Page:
Soil acetate and methane emissions from irrigated rice: The effects of field drainage and cultivar choice
Sigren, Lief Karl
Sass, Ronald L.
Doctor of Philosophy
Methane emissions from flooded rice paddies are important contributors to the increasing atmospheric concentrations of methane, a potent greenhouse gas. With an increased need for rice agriculture to feed the growing global population, there is a need to develop methods that reduce methane emissions from rice paddies without adversely affecting grain yield. Two potential mitigation strategies were examined in this study: water management and cultivar choice. Previous studies indicate that floodwater management is a promising mitigation tool, with mid-season field drainage significantly reducing methane emissions. A variety of soil parameters, methane emissions, and soil porewater acetate concentrations were measured in outdoor pot and field water management studies. Acetate received particular consideration as it is a major precursor of methane formation within anaerobic soils. Field drainage caused rapid oxidation of the soil, with a sharp reduction in soil acetate concentrations, methane production, and methane emission rates. Evidence of drainage induced substrate depletion is presented as a possible mechanism responsible for the reduced methane production and emission after field drainage. Intervarietal differences in methane emission rates from rice have also been reported in previous studies. Methane emission rates and soil acetate concentrations were compared for a high emitting and a low emitting cultivar of rice. Significantly more soil acetate was present in the high emitting cultivar than the low emitting cultivar during the vegetative stage of plant growth. These results suggest that differences in methane emission between varieties of rice are the result of different methane production rates, not differences in methane transport processes. The different production rates are the result of differences in root carbon loss between the two cultivars. Neither of these strategies had an adverse effect on grain yield. The results strongly support the use of floodwater management and cultivar choice as methods to mitigate methane emissions from rice paddies.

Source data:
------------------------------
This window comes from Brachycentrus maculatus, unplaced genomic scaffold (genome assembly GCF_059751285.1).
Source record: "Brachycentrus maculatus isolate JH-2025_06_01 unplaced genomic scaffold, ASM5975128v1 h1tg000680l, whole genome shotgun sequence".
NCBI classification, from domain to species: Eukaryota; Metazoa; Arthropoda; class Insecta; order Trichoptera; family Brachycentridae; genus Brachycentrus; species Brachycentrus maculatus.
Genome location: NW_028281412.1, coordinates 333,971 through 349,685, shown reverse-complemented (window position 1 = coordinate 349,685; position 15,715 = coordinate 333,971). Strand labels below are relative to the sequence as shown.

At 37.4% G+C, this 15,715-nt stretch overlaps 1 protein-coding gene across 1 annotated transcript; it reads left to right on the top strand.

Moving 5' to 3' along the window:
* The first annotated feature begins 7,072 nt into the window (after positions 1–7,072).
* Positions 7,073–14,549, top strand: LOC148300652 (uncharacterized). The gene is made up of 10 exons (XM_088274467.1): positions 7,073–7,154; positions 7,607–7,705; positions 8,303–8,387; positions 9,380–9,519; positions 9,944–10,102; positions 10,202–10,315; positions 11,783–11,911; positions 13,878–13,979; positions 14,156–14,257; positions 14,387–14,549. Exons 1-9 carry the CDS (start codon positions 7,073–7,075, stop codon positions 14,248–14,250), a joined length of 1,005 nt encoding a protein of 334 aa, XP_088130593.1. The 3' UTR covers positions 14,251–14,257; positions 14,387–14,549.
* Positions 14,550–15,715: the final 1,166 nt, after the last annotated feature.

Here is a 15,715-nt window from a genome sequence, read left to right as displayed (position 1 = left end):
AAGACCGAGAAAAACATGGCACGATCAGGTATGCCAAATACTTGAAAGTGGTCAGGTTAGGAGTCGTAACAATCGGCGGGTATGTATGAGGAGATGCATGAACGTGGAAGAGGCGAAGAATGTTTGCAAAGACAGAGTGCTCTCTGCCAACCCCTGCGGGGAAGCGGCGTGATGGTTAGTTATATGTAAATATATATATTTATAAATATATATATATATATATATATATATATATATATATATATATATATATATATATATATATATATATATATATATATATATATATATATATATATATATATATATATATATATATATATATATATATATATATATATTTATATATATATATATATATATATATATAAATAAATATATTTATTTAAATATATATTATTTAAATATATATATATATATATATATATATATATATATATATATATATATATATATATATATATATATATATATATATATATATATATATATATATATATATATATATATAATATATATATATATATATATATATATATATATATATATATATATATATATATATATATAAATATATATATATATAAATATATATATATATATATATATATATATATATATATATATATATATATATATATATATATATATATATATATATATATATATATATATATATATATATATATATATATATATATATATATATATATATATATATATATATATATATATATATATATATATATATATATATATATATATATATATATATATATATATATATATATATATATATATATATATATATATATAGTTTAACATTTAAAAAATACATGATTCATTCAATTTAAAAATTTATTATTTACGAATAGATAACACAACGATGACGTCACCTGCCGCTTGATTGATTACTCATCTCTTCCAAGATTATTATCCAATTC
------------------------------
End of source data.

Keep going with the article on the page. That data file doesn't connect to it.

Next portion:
Ecology; Geochemistry; Biology; Biochemistry